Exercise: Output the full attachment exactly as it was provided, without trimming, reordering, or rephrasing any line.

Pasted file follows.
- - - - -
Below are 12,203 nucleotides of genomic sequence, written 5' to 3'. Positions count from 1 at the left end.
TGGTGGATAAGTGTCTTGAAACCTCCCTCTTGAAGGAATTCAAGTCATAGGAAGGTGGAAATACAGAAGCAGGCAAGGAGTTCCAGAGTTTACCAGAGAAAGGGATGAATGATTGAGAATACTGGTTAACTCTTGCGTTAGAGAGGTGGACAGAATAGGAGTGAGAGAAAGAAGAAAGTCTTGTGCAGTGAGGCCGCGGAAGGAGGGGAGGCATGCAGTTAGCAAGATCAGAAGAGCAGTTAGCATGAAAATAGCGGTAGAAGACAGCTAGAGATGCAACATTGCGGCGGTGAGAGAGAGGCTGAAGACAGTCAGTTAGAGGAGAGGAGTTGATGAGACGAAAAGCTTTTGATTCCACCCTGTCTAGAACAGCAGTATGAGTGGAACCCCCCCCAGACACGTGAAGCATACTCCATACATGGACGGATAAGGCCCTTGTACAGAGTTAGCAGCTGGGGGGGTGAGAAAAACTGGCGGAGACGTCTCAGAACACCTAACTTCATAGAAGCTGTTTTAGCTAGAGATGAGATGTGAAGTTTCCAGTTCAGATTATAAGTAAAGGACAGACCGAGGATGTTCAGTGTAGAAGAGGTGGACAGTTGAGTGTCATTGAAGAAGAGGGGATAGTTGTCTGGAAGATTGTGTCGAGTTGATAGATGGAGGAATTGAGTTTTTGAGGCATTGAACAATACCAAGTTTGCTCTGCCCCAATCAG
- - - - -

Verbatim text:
Below are 12,203 nucleotides of genomic sequence, written 5' to 3'. Positions count from 1 at the left end.
TGGTGGATAAGTGTCTTGAAACCTCCCTCTTGAAGGAATTCAAGTCATAGGAAGGTGGAAATACAGAAGCAGGCAAGGAGTTCCAGAGTTTACCAGAGAAAGGGATGAATGATTGAGAATACTGGTTAACTCTTGCGTTAGAGAGGTGGACAGAATAGGAGTGAGAGAAAGAAGAAAGTCTTGTGCAGTGAGGCCGCGGAAGGAGGGGAGGCATGCAGTTAGCAAGATCAGAAGAGCAGTTAGCATGAAAATAGCGGTAGAAGACAGCTAGAGATGCAACATTGCGGCGGTGAGAGAGAGGCTGAAGACAGTCAGTTAGAGGAGAGGAGTTGATGAGACGAAAAGCTTTTGATTCCACCCTGTCTAGAACAGCAGTATGAGTGGAACCCCCCCCAGACACGTGAAGCATACTCCATACATGGACGGATAAGGCCCTTGTACAGAGTTAGCAGCTGGGGGGGTGAGAAAAACTGGCGGAGACGTCTCAGAACACCTAACTTCATAGAAGCTGTTTTAGCTAGAGATGAGATGTGAAGTTTCCAGTTCAGATTATAAGTAAAGGACAGACCGAGGATGTTCAGTGTAGAAGAGGTGGACAGTTGAGTGTCATTGAAGAAGAGGGGATAGTTGTCTGGAAGATTGTGTCGAGTTGATAGATGGAGGAATTGAGTTTTTGAGGCATTGAACAATACCAAGTTTGCTCTGCCCCAATCAG